This USB C connector is used for charging the device and/or directly configuring and inspecting the ZED-F9P GNSS receiver using u-center. It’s not necessary in normal operation but is handy for tailoring the receiver to specific applications. As an added perk, the ZED-F9P can be detected automatically by some mobile phones and tablets. If desired, the receiver can be directly connected to a compatible phone or tablet removing the need for a Bluetooth connection.

RTK Express u-blox connector

Configure ESP32:

This USB C connector is used for charging the device, configuring the device, and reprogramming the ESP32. Various debug messages are printed to this port at 115200bps and a serial menu can be opened to configure advanced settings.

RTK Express ESP32 connector

Radio:

This 4-pin JST connector is used to allow RTCM correction data to flow into the device when it is acting as a rover or out of the device when it is acting as a base. The connector is a 4-pin locking 1.25mm JST SMD connector (part#: SM04B-GHS-TB, mating connector part#: GHR-04V-S). The RTK Express comes with a cable to interface to this connector but additional cables can be purchased. You will most likely connect this port to one of our Serial Telemetry Radios if you don’t have access to a correction source on the internet. The pinout is 3.5-5.5V / TX / RX / GND from left to right as pictured (pin labels are shown on the board itself). 3.5V to 5.5V is provided by this connector to power a radio with a voltage that depends on the power source. If USB is connected to the RTK Express then voltage on this port will be 5V (+/-10%). If running off of the internal battery then voltage on this port will vary with the battery voltage (3.5V to 4.2V depending on the state of charge). While the port is capable of sourcing up to 2 amps, we do not recommend more than 500mA. This port should not be connected to a power source.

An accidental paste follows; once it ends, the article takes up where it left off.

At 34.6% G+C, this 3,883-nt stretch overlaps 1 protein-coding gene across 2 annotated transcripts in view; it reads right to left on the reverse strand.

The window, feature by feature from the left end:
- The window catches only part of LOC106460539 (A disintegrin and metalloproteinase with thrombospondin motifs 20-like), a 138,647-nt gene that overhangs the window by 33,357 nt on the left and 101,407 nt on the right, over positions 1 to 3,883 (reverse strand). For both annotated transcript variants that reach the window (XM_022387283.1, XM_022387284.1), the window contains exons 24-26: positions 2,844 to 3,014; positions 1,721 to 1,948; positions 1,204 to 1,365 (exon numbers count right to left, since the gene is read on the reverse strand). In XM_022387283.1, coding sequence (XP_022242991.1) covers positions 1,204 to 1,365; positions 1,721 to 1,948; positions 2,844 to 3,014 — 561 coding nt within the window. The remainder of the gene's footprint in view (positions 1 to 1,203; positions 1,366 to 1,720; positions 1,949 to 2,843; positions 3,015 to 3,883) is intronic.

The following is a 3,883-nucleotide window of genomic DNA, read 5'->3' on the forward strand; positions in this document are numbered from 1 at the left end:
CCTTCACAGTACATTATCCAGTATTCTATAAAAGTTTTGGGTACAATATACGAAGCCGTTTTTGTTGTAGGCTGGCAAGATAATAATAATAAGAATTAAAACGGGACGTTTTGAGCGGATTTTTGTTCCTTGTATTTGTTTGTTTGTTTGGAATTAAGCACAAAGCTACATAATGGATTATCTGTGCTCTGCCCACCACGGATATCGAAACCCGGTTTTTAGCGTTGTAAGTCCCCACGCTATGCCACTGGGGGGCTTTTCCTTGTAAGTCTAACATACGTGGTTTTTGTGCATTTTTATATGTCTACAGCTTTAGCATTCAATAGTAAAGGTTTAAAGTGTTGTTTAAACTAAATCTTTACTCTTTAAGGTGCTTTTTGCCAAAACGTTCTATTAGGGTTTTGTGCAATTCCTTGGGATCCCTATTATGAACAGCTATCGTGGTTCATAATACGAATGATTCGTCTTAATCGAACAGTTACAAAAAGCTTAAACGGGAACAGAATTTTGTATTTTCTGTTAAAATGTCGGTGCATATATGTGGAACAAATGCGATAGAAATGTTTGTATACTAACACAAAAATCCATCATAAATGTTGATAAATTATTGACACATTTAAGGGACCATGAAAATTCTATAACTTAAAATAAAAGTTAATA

RTK Express Radio connector

Data:

This 4-pin JST connector is used to output and input a variety of data to the RTK Express. The connector is a 4-pin locking 1.25mm JST SMD connector (part#: SM04B-GHS-TB, mating connector part#: GHR-04V-S). The RTK Express comes with a cable to interface to this connector but additional cables can be purchased.

Internally the Data connector is connected to a digital mux allowing one of four software selectable setups:

  • NMEA - The TX pin outputs any enabled messages (NMEA, UBX, and RTCM) at a default of 460,800bps (configurable 9600 to 921600bps). The RX pin can receive RTCM for RTK and can also receive UBX configuration commands if desired.
  • PPS/Trigger - The TX pin outputs the pulse-per-second signal that is accurate to 30ns RMS. The RX pin is connected to the EXTINT pin on the ZED-F9P allowing for events to be measured with incredibly accurate nano-second resolution. Useful for things like audio triangulation. See the Timemark section of the ZED-F9P integration for more information.
  • I2C - The TX pin operates as SCL, RX pin as SDA on the I2C bus. This allows additional sensors to be connected to the I2C bus.
  • GPIO - The TX pin operates as a DAC capable GPIO on the ESP32. The RX pin operates as a ADC capable input on the ESP32. This is useful for custom applications.

Most applications do not need to utilize this port and will send the NMEA position data over Bluetooth. This port can be useful for sending position data to an embedded microcontroller or single board computer. The pinout is 3.3V / TX / RX / GND. 3.3V from left to right as pictured (pin labels are shown on the board itself), which is provided by this connector to power a remote device if needed. While the port is capable of sourcing up to 600mA, we do not recommend more than 300mA. This port should not be connected to a power source.

RTK Express Data connector

microSD:

This slot accepts standard microSD cards up to 32GB formatted for FAT16 or FAT32. Logging any of 67 messages at up to 4Hz is supported for all constellations.

RTK Express microSD connector